Walk - Hartland Quay to Bude

15.2 miles (24.5 km)

Hartland Quay Bude

Challenging - Severe

This spectacular section is said to be the toughest part of the entire South West Coast Path and involves a long hard day of walking, with some very relentless and tiring ascents and descents. It is, however, definitely worth the effort! The Coast Path climbs above the rocky shoreline, notorious for shipwrecks (over 150 ships lost on the rocky outcrops between Morwenstow and Bude), past tumbling waterfalls, across secluded combes, crossing ten river valleys before easing on the approach to Bude.

There is a real sense of isolation here and the views are stunning, in particular those from Higher Sharpnose Point and Steeple Point. A less strenuous section, following enticingly sandy beaches, leads you into Bude and the end of this challenging and extremely rewarding section of the South West Coast Path.

There are a range of wonderful places to lay your head near the Coast Path for a well-earned sleep. From large and luxurious hotels, to small and personable B&B's, as well as self-catering options and campsites. The businesses that support the Path, where you've chosen to visit, are listed here.

Southole Barns,Elmscott,Hartland

A haven of peace and tranquility, the Barns enjoy amazing views amidst the timeless beauty of the North Devon countryside with the Coast Path on the doorstep.  

Elmscott Farm B&B

Excellent farmhouse food and a warm welcome await you. Games room and spacious garden.

Elmscott Youth Hostel,near Hartland Quay

Full self-catering facilities, seasonal small shop. 32 Beds Tel: 01237441367. Out of season call 01237 441276 or email [email protected]  Open from 5pm for arrivals. 

You'll be spoilt for choice for where to eat and drink along the Path. With lots of local seasonal food on offer, fresh from the farm, field and waters. Try our local ales, ciders, wines and spirits, increasing in variety by the year, as you sit in a cosy pub, fine dining restaurant or chilled café on the beach. The businesses that support the Path, where you've chosen to visit, are listed here.

Rectory Farm Tearooms, Morwenstow

The 13ct Tearooms are situated just a 5 minute walk from the South West Coast Path. They serve morning coffee, cornish cream teas, homemade cakes and light lunches. Open 11am-5pm daily Easter to October.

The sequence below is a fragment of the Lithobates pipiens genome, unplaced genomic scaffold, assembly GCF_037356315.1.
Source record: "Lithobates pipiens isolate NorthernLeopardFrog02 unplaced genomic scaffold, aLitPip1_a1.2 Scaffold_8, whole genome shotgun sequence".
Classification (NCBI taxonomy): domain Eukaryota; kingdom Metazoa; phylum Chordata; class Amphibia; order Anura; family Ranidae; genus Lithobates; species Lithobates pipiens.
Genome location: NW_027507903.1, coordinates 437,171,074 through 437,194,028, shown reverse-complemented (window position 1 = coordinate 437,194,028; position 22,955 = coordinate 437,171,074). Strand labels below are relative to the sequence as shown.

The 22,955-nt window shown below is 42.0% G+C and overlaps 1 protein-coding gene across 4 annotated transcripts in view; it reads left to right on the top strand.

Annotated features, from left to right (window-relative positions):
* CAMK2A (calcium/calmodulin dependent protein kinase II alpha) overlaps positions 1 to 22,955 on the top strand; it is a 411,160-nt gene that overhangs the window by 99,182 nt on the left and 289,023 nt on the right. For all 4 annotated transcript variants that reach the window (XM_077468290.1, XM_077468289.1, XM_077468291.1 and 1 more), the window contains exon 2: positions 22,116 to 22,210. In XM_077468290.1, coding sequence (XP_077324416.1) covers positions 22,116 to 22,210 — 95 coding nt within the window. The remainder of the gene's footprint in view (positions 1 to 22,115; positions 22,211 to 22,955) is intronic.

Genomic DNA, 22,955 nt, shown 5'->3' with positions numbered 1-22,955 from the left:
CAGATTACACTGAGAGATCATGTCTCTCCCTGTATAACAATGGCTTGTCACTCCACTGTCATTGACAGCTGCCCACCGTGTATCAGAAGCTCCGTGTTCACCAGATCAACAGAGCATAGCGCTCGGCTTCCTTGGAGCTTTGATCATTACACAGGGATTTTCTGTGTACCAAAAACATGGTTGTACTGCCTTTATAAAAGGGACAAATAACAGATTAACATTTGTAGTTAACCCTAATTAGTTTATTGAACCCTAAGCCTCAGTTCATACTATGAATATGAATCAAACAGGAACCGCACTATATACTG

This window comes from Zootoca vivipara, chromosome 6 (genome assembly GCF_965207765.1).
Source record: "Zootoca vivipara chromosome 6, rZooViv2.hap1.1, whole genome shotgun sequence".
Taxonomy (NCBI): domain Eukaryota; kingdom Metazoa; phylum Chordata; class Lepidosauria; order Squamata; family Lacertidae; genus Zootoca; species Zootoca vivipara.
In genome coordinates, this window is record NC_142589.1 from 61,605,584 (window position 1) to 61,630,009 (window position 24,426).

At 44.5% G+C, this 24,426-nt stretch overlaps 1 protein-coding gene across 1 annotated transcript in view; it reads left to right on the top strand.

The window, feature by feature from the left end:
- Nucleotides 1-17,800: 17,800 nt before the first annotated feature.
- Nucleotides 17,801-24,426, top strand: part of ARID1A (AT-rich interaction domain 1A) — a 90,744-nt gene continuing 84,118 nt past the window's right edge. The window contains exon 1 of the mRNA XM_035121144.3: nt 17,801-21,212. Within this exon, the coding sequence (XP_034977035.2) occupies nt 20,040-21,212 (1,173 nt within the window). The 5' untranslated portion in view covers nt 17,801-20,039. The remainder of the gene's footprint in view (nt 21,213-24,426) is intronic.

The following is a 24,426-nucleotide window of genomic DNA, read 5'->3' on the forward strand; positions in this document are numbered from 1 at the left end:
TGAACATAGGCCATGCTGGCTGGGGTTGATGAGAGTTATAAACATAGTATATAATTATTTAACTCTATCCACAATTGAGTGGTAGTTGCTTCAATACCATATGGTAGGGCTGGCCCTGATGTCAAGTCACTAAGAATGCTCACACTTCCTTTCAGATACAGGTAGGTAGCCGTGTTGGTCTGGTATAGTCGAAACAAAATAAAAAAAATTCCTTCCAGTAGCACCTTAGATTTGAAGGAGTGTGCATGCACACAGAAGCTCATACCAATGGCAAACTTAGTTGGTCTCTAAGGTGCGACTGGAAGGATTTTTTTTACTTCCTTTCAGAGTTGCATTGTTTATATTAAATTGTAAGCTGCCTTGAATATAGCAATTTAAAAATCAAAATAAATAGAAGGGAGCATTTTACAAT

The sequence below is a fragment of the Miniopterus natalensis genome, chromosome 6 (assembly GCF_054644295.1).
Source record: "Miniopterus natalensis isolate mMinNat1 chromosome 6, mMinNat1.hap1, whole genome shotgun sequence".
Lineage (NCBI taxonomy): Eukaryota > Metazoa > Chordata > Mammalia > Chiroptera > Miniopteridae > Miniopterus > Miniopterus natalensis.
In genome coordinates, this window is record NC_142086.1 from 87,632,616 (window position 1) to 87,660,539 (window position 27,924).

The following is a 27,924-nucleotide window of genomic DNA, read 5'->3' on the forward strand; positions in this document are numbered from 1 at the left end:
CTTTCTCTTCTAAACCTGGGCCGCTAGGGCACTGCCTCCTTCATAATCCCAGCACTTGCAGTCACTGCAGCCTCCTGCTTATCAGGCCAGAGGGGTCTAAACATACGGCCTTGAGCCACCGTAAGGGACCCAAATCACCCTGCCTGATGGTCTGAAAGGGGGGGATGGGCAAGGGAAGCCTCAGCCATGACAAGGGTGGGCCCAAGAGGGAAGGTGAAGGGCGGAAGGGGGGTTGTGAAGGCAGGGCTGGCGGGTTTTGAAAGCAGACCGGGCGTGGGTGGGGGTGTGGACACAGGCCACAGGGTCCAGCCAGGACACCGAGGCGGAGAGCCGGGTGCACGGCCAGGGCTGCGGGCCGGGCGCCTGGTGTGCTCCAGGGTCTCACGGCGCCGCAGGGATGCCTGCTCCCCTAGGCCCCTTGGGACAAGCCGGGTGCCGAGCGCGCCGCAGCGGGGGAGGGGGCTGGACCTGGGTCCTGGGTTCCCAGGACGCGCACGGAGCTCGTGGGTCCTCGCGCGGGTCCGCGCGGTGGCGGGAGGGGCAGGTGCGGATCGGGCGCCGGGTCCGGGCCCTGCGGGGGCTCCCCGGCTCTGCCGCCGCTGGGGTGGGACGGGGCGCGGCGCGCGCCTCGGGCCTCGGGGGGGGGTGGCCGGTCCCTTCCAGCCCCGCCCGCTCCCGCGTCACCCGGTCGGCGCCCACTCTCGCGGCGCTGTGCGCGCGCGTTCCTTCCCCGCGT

Interactive Elevation

Highlights

  • Amazing rock formations around Hartland Quay: jagged finger like reefs reaching to the sea are exposed at low tide.
  • The unusual small mountain-like prominence of St Catherine’s Tor, believed to have had a Roman chapel or villa on top, with its waterfall tumbling to the beach below.
  • Standing and admiring the views to Lundy Island and the Coast Path ahead, surrounded by spring flowers such as pink thrift, sheeps bit, kidney vetch and bird’s foot trefoil.
  • The waterfall at Spekes Mill Mouth: the point where the two streams that rise on Bursdon Moor cascade down a sheer rock face and through a series of smaller falls before tumbling to the sea below.
  • The remains of ramparts at the Iron Age fort on Embury Beacon (157m, 515ft).
  • Enjoying a snack on the sand at Welcombe Mouth.
  • The view from Yeolmouth Cliff back to Gull Rock with its ‘Devil’s Hole’.
  • The Hawker’s Hut near Morwenstow is preserved by the National Trust and was originally built from timbers retrieved from shipwrecks by the eccentric poet and Anglican clergyman Robert Hawker (1803-1875). He is said to have spent many hours in his hut meditating, writing and smoking, inspired by the views over the Atlantic, and even entertaining guests, including Alfred Lord Tennyson and Charles Kingsley.
  • The fantastic views to the south from the tip of Steeple Point.
  • The beautiful beach and marine life of Duckpool. At dusk in July it is possible to see glow worms: a truly rare sight.
  • Bude and Stratton Town Museum: situated on the quay in Bude and housed in what was once the Bude Canal's blacksmith's shop. The museum holds a large collection of documents, paintings and photographs illustrating the history of Bude Canal. Open every day from Good Friday–September, 11.00-17.00. Tel: 01288 353576.
  • Finding a good place to eat, rest and watch the surfers enjoying "The long, wave and the thundering shores of Bude". (The Birth of King Arthur, Tennyson.)

Shorter option

Walk the 7.5 miles (12km) to Morwenstow and continue to Bude on the next day.

Longer option

This walk should be enough for anyone!

Public transport

The First North Devon X9 bus runs every 2 hours from Exeter Bus Station to Stratton (and Bude).

From Stratton you can take the 319 to the village of Hartland.

Trains run regularly between Exeter and Barnstaple.

The Stagecoach 319 service runs between Barnstaple and Hartland.

For timetable information, zoom in on the interactive map and click on the bus stops, visit Traveline or phone 0871 200 22 33.

Parking

Hartland Quay (Postcode for Sat Navs: EX39 6DU), Milford, Welcombe Mouth, Morwenstow, Duckpool, Sandy Mouth, Maer Cliff and Bude.

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